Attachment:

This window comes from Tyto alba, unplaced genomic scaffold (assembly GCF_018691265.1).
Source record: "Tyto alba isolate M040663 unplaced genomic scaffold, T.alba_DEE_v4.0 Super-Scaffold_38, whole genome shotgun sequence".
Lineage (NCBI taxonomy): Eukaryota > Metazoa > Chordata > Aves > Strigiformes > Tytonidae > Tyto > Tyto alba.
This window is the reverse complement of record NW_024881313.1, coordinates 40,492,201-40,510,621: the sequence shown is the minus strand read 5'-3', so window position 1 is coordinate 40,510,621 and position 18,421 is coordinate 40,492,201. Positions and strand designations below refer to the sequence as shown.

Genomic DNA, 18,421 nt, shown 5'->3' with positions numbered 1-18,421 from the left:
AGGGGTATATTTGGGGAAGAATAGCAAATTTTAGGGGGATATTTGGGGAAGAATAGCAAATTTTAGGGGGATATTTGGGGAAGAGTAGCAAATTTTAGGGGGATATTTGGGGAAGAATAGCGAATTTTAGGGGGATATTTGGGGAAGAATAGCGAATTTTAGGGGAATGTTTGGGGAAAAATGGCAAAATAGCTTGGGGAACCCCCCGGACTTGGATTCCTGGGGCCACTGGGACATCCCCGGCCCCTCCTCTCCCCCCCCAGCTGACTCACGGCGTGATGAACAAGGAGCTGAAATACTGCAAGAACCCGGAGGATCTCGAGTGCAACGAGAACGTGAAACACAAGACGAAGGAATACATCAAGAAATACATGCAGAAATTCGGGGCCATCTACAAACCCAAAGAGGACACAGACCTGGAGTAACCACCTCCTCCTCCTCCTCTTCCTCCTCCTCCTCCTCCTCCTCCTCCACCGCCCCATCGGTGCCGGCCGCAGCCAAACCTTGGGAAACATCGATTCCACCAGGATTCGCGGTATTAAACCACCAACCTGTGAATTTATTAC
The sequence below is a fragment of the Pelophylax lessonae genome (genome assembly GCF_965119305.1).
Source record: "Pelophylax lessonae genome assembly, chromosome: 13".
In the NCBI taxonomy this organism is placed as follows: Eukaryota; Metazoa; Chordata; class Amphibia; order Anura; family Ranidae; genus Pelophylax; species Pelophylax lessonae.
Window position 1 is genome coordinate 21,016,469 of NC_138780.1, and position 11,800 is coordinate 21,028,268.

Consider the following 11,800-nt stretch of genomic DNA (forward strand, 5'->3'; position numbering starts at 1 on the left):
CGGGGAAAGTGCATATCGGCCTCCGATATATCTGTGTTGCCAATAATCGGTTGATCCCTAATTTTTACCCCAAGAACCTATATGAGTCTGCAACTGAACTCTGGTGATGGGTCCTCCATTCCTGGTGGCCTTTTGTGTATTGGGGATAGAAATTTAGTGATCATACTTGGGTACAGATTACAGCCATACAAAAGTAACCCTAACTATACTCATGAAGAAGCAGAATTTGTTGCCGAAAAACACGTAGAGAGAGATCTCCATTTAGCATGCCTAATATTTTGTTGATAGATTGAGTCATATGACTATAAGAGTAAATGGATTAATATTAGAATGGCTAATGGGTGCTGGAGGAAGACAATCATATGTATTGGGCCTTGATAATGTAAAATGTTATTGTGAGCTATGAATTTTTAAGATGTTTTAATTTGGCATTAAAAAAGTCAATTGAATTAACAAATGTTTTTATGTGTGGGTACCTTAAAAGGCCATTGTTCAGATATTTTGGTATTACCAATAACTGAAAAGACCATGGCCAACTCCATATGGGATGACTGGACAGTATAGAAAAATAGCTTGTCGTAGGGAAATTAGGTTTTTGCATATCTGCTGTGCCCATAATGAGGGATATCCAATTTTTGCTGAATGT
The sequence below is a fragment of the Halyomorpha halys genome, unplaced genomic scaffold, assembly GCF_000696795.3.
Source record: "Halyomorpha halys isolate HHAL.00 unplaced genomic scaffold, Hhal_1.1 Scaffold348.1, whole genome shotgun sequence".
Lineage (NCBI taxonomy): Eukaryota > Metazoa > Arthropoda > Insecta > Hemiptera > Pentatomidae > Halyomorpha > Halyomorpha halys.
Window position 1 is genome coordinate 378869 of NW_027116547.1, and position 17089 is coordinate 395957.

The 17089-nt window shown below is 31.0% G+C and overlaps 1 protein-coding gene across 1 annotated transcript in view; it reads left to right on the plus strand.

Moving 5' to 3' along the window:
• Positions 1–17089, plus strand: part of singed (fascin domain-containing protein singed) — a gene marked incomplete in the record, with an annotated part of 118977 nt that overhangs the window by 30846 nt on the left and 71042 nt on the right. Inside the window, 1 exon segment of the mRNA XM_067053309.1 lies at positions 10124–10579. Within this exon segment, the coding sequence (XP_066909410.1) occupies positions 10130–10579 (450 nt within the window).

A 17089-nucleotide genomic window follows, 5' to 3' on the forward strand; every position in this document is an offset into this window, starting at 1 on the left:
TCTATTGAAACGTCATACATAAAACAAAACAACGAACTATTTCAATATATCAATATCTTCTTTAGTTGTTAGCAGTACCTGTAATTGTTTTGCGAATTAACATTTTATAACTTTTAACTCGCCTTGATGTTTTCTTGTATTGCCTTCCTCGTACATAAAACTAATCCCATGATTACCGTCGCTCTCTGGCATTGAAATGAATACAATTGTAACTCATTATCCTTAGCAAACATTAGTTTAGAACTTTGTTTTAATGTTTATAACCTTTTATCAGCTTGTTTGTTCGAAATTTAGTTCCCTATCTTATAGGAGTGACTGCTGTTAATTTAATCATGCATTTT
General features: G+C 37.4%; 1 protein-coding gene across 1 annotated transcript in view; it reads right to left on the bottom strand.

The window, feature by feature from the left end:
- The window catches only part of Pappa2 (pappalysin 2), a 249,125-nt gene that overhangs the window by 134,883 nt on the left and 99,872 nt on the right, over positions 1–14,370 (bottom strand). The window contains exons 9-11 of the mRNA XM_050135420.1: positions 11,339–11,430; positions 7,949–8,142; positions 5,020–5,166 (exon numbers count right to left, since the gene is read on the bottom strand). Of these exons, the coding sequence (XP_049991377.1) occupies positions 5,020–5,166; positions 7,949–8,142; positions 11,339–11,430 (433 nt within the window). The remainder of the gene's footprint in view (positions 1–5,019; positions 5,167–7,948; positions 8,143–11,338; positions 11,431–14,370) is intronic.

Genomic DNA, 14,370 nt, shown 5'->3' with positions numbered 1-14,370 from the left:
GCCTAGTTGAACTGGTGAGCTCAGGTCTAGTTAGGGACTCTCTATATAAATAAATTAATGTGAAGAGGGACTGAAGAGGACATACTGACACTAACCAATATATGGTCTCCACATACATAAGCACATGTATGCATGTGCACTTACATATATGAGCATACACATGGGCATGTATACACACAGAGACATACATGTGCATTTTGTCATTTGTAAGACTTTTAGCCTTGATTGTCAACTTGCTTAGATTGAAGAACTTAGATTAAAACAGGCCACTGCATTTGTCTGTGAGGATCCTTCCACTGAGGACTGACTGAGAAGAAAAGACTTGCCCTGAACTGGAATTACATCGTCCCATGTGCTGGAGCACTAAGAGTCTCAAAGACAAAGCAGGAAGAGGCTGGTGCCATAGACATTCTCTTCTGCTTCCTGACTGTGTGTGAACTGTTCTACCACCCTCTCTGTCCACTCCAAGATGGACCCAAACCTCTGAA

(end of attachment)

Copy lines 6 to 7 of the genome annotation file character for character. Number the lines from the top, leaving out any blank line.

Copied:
AGGGGTATATTTGGGGAAGAATAGCAAATTTTAGGGGGATATTTGGGGAAGAATAGCAAATTTTAGGGGGATATTTGGGGAAGAGTAGCAAATTTTAGGGGGATATTTGGGGAAGAATAGCGAATTTTAGGGGGATATTTGGGGAAGAATAGCGAATTTTAGGGGAATGTTTGGGGAAAAATGGCAAAATAGCTTGGGGAACCCCCCGGACTTGGATTCCTGGGGCCACTGGGACATCCCCGGCCCCTCCTCTCCCCCCCCAGCTGACTCACGGCGTGATGAACAAGGAGCTGAAATACTGCAAGAACCCGGAGGATCTCGAGTGCAACGAGAACGTGAAACACAAGACGAAGGAATACATCAAGAAATACATGCAGAAATTCGGGGCCATCTACAAACCCAAAGAGGACACAGACCTGGAGTAACCACCTCCTCCTCCTCCTCTTCCTCCTCCTCCTCCTCCTCCTCCTCCACCGCCCCATCGGTGCCGGCCGCAGCCAAACCTTGGGAAACATCGATTCCACCAGGATTCGCGGTATTAAACCACCAACCTGTGAATTTATTAC
The sequence below is a fragment of the Pelophylax lessonae genome (genome assembly GCF_965119305.1).